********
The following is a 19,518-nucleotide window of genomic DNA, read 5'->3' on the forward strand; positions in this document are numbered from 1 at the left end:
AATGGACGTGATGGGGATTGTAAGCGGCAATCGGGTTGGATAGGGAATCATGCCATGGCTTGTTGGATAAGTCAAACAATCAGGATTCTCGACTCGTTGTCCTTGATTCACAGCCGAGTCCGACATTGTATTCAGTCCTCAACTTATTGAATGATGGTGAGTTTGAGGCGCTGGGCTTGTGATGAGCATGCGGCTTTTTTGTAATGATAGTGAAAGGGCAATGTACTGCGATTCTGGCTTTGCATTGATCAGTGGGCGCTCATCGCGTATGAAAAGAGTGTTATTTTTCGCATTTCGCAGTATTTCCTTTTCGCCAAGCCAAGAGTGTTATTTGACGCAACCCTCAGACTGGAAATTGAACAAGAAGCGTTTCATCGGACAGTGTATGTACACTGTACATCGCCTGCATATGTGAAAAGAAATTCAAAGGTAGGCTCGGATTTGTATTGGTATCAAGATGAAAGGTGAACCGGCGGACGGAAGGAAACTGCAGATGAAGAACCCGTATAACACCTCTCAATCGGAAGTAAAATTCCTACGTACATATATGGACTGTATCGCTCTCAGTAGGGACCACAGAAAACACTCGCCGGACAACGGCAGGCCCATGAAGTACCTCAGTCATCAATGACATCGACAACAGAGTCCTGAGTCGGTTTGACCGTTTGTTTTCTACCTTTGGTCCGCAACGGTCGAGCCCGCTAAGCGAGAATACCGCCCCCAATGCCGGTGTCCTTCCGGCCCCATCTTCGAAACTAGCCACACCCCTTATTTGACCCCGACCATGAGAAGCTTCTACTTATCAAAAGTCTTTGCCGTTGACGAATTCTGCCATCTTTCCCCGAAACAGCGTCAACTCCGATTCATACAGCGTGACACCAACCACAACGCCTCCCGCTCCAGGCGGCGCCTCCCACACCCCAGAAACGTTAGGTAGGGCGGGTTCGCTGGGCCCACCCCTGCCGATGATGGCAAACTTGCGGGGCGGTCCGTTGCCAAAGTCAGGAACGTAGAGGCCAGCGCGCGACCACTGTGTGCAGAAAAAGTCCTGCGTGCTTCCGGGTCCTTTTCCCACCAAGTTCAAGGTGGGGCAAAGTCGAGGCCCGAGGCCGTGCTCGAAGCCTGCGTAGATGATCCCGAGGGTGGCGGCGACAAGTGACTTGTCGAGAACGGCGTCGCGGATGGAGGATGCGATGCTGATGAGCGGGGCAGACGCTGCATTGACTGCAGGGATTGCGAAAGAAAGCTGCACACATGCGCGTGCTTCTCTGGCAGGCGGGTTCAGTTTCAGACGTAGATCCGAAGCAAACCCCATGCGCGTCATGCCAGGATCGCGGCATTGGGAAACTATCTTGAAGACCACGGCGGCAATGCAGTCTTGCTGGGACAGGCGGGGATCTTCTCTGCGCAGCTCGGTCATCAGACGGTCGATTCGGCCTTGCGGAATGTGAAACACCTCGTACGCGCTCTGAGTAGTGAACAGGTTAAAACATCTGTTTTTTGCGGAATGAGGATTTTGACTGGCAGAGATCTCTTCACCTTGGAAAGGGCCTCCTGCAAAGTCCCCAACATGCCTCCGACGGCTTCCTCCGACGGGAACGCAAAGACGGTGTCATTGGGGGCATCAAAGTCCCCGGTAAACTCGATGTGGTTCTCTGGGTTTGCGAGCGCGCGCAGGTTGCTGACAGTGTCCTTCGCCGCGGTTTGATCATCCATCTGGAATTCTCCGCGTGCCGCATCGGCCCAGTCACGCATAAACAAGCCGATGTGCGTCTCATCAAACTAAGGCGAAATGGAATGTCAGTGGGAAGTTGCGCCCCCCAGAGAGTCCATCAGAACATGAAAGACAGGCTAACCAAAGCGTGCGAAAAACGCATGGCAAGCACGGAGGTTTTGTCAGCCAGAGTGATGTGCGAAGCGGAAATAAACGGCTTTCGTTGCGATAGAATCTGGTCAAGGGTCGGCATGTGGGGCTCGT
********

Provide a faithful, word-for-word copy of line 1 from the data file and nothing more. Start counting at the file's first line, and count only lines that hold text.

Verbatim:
The following is a 19,518-nucleotide window of genomic DNA, read 5'->3' on the forward strand; positions in this document are numbered from 1 at the left end: